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On the Average (1953)
Frank Bryning

Tagline: Critics of Dr. Rhine’s famed ESP experiments have eyed the Law of Averages with skepticism. In space those critics may triumph.

Contributed by Vijay Fafat

A story which highlights the fact that while statistics have their place in evaluation of circumstances, one must always understand that ex post surprises, even those of many standard deviations from mean, are quite possible when your assumptions on the prior probability of distribution are suspect.

Most of the story revolves around the discussion around this point as well as the recovery of a spaceship hit by a meteorite. The ship is part of a fleet patrolling a sector in space.

Dr. Frank Thomas, “Chief Chemist, and Officer Commanding Vehicle Five – Chemistry”, is a natural skeptic who feels that crew members are generally too sanguine about the risks of random cosmic events compromising the safety of the ships. Subsequent events of further hits by meteorites prove him right, though the fleet does not come to much harm.

An extended excerpt should give an idea about his cynical outlook. Reading the story, I was reminded about Wall Street’s financial modeling based on assumptions of joint-Normality and inconsistently ad hoc use of “fat tails”, “volatility surfaces”, non-stationary correlation matrices, and the like, leading to models breaking down in their statistical predictions too often, with the financial “experts” speaking foolishly about “once-in-ten-thousand-years flood” which happens every 20 years J. No wonder they say that economists have successfully predicted eleven out of the last four recessions…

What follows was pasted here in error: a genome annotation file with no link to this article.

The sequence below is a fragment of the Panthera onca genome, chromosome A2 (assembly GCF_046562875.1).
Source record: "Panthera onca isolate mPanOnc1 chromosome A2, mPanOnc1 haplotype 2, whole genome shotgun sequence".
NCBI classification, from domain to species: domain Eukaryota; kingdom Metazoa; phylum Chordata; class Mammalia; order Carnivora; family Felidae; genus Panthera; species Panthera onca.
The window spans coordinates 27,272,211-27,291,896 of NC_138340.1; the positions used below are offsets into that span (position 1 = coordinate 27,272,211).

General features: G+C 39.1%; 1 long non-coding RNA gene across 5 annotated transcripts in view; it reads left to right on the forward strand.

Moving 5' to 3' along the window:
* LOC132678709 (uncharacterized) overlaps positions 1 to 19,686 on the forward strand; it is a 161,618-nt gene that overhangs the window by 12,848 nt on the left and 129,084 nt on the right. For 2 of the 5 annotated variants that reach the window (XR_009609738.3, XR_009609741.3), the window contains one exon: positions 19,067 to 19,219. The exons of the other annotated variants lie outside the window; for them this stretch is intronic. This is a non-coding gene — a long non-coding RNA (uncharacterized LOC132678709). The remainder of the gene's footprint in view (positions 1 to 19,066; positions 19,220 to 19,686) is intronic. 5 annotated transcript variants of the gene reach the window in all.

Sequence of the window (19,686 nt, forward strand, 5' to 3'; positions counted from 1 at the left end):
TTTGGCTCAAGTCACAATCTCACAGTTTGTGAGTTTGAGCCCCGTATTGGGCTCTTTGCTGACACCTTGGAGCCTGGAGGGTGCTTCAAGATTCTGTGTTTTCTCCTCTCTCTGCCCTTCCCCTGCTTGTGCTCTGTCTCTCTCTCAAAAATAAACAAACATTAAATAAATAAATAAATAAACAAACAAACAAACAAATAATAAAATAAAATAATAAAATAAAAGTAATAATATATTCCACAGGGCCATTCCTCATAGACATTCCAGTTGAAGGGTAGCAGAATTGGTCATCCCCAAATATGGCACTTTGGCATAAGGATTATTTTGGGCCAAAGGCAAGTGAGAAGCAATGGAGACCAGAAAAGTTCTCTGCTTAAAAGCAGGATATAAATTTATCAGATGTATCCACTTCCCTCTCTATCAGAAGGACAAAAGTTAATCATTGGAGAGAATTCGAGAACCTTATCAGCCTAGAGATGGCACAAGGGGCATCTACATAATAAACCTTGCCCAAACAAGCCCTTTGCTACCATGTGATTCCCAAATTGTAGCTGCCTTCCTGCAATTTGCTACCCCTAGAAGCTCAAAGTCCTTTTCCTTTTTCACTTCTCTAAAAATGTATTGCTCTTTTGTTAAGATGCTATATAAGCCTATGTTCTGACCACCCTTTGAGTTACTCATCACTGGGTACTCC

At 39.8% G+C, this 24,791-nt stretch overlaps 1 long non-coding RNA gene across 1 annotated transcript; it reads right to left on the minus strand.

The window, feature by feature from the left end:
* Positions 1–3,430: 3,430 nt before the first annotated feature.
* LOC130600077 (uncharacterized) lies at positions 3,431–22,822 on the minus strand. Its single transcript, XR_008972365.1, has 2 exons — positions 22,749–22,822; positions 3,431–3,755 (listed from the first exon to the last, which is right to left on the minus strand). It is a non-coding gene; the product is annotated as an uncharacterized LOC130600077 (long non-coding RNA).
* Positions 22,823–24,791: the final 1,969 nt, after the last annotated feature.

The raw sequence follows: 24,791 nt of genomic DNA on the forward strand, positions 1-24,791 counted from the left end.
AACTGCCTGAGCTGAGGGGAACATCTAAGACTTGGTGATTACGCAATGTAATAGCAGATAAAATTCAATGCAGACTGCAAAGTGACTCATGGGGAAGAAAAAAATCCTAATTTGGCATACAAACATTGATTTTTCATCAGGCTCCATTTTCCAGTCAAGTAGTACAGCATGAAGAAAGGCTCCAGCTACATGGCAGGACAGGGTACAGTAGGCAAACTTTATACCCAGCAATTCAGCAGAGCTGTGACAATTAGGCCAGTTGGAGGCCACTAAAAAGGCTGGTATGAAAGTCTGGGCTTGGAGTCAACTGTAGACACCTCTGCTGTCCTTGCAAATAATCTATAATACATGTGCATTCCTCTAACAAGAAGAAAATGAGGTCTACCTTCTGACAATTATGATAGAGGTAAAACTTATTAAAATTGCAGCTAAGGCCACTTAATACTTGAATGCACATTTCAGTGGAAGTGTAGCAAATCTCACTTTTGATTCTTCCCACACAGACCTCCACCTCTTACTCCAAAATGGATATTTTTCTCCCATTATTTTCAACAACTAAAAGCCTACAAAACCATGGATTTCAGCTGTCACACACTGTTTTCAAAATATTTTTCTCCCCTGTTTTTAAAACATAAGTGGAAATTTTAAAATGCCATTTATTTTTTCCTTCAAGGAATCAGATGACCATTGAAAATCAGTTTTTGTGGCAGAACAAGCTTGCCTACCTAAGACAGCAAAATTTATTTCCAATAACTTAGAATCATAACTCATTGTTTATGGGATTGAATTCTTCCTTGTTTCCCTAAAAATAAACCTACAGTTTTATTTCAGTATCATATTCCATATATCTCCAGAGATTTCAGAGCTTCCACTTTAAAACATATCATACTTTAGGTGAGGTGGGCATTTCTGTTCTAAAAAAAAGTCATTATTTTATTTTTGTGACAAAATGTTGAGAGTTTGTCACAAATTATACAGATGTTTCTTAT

(quoted from On the Average)

“It was, perhaps, ironical that this should happen to Thomas, whose preoccupation with the probabilities of meteorite collisions —the main hazard to space-going vehicles and personnel — was notorious. For Frank Thomas was one spaceman who had no faith whatever in the so-called periods of immunity implied by the statistics. Not that he seriously challenged the statistics themselves. Worked out on paper in the middle nineteen-sixties, they had been confirmed rather than modified by fifty years of intervening practical experience. They had, indeed, been a kind of manual of arms for operating satellite stations and space rockets since Satellite Space Station Commonwealth One had been established in this very ninety-minute orbit. But Thomas did question certain glib assumptions which were supposed to be based on the statistics, and he could always be relied upon to put up a strenuous argument when his point of view was challenged.